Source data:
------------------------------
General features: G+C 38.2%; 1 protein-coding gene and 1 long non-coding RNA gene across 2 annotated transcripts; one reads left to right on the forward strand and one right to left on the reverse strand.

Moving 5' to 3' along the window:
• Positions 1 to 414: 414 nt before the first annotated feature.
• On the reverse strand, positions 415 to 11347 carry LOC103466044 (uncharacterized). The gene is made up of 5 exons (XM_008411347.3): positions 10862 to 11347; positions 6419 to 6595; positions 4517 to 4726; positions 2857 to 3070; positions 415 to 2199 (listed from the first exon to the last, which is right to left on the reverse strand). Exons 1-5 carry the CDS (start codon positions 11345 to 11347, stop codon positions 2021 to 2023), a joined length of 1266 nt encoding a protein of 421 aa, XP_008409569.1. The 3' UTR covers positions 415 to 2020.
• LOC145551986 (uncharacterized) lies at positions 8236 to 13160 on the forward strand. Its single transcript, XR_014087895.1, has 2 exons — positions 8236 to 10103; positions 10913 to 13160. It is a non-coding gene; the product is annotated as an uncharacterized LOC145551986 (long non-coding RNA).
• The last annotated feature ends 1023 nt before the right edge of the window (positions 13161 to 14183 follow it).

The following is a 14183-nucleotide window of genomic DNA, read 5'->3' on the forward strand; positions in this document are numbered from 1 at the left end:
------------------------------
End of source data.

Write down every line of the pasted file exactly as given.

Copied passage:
General features: G+C 38.2%; 1 protein-coding gene and 1 long non-coding RNA gene across 2 annotated transcripts; one reads left to right on the forward strand and one right to left on the reverse strand.

Moving 5' to 3' along the window:
• Positions 1 to 414: 414 nt before the first annotated feature.
• On the reverse strand, positions 415 to 11347 carry LOC103466044 (uncharacterized). The gene is made up of 5 exons (XM_008411347.3): positions 10862 to 11347; positions 6419 to 6595; positions 4517 to 4726; positions 2857 to 3070; positions 415 to 2199 (listed from the first exon to the last, which is right to left on the reverse strand). Exons 1-5 carry the CDS (start codon positions 11345 to 11347, stop codon positions 2021 to 2023), a joined length of 1266 nt encoding a protein of 421 aa, XP_008409569.1. The 3' UTR covers positions 415 to 2020.
• LOC145551986 (uncharacterized) lies at positions 8236 to 13160 on the forward strand. Its single transcript, XR_014087895.1, has 2 exons — positions 8236 to 10103; positions 10913 to 13160. It is a non-coding gene; the product is annotated as an uncharacterized LOC145551986 (long non-coding RNA).
• The last annotated feature ends 1023 nt before the right edge of the window (positions 13161 to 14183 follow it).

The following is a 14183-nucleotide window of genomic DNA, read 5'->3' on the forward strand; positions in this document are numbered from 1 at the left end: